Focus on cities puts Scottish towns at risk of ‘time bomb’
New Start magazine
Deprivation is being ignored in small towns north of the border because the Scottish Executive is too focused on developing cities, local authority officials have warned.
The South of Scotland Alliance, involving Dumfries and Galloway and Scottish Borders councils, said a ‘policy vacuum’ on small towns was reinforcing their ‘isolation from political support and resource allocation’.
It said the executive had focused on the development of its largest urban centres through its £90m building better cities policy, which made only a passing reference to towns.
Focusing on 262 urban centres with populations of between 2,000 and 20,000, the alliance said towns were suffering from poor health, high levels of drug and alcohol abuse, and high unemployment.
Underinvestment in buildings had created a ‘time bomb of physical decay’, while tourism could be damaged by the loss of historic structures, it warned.
It estimated that around £300m would be needed to stop the decline of private sector buildings in towns in the Scottish Borders Council area.
‘National agencies such as Scottish Enterprise and Communities Scotland do not give priority to small towns, their potential is largely overlooked, and their problems remain largely unaddressed,’ the alliance said.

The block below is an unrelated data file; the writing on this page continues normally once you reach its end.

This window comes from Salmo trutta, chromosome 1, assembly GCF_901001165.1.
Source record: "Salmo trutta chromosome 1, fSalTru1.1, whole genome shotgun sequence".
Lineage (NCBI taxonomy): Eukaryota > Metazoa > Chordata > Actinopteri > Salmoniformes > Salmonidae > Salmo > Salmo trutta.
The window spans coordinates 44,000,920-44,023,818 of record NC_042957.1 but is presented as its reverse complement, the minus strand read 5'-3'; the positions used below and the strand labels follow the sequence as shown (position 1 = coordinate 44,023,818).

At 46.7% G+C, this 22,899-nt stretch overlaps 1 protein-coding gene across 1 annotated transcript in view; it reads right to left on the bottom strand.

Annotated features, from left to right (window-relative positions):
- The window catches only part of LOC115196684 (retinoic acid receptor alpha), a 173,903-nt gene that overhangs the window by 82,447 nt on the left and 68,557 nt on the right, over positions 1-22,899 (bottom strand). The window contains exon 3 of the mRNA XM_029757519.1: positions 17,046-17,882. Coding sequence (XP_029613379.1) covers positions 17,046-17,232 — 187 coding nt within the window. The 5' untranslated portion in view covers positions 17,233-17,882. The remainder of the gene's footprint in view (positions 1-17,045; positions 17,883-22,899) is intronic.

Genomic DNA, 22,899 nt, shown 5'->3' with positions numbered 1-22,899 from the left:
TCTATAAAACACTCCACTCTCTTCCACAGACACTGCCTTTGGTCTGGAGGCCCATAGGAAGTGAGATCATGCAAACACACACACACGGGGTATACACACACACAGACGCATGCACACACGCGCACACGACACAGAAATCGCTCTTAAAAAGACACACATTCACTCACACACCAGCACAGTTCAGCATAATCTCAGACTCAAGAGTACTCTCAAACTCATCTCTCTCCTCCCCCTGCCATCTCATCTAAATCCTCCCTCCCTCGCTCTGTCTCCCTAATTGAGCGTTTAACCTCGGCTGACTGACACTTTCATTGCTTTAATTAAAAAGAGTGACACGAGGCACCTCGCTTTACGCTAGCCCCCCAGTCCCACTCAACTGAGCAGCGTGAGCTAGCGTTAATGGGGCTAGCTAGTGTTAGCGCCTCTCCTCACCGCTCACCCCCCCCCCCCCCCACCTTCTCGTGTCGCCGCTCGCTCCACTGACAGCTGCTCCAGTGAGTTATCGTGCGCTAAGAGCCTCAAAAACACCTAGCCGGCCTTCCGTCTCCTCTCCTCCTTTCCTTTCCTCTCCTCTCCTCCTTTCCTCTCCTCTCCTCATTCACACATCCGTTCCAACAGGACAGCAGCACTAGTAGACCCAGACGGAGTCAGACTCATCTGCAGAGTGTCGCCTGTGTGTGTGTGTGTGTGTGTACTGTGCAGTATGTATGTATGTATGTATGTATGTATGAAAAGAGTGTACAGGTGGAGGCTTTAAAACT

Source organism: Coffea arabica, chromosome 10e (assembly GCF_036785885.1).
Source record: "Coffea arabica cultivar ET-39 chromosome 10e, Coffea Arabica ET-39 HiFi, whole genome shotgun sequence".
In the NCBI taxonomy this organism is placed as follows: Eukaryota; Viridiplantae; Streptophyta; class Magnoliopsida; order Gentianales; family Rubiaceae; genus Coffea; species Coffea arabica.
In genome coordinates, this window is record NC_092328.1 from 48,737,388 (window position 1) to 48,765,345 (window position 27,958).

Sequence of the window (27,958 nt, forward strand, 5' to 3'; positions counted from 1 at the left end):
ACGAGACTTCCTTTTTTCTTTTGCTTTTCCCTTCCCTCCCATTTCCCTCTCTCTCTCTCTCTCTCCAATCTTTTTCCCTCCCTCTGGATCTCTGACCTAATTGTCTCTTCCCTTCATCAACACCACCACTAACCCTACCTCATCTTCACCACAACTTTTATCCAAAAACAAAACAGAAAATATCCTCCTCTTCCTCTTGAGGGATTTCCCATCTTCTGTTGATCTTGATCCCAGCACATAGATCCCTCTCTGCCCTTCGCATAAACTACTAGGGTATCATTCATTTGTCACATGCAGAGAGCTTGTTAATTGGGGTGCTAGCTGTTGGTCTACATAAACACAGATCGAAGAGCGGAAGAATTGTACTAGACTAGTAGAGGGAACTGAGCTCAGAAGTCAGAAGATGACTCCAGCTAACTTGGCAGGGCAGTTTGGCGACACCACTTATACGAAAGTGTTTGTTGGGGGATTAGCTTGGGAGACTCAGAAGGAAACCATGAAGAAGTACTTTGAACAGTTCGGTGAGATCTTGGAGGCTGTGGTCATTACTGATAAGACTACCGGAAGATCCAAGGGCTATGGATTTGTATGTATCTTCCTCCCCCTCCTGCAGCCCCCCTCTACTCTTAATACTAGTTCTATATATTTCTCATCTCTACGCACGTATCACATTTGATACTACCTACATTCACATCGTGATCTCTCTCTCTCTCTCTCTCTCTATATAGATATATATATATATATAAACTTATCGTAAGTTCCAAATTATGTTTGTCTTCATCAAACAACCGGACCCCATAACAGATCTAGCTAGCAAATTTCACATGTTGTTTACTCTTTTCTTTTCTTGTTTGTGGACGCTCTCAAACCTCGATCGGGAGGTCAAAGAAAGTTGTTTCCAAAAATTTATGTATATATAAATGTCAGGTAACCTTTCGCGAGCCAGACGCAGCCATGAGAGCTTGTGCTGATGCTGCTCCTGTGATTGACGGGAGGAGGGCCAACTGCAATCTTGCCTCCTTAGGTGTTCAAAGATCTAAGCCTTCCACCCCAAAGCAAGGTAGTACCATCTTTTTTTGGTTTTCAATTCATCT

The Scottish index of multiple deprivation ‘seriously underestimates’ the level of disadvantage in small towns by omitting factors such as population, wages, access to economic opportunities and services, it adds.
The alliance warned there was no structure in place to learn from regeneration initiatives of the past and called for a 10-15-year regeneration masterplan for small towns.
A special fund should be created to help small towns develop. It added: ‘To ensure effective resourcing and policy development by the Scottish Executive, there is a need for clarity about who has the lead responsibility for small towns.’
A Scottish Executive spokesperson said: ‘Towns are part of our on-going consideration of the regeneration of Scotland’s communities. We support them through housing investment, the community regeneration fund and initiatives such as business improvement districts.’
Small towns report, www.scotborders.gov.uk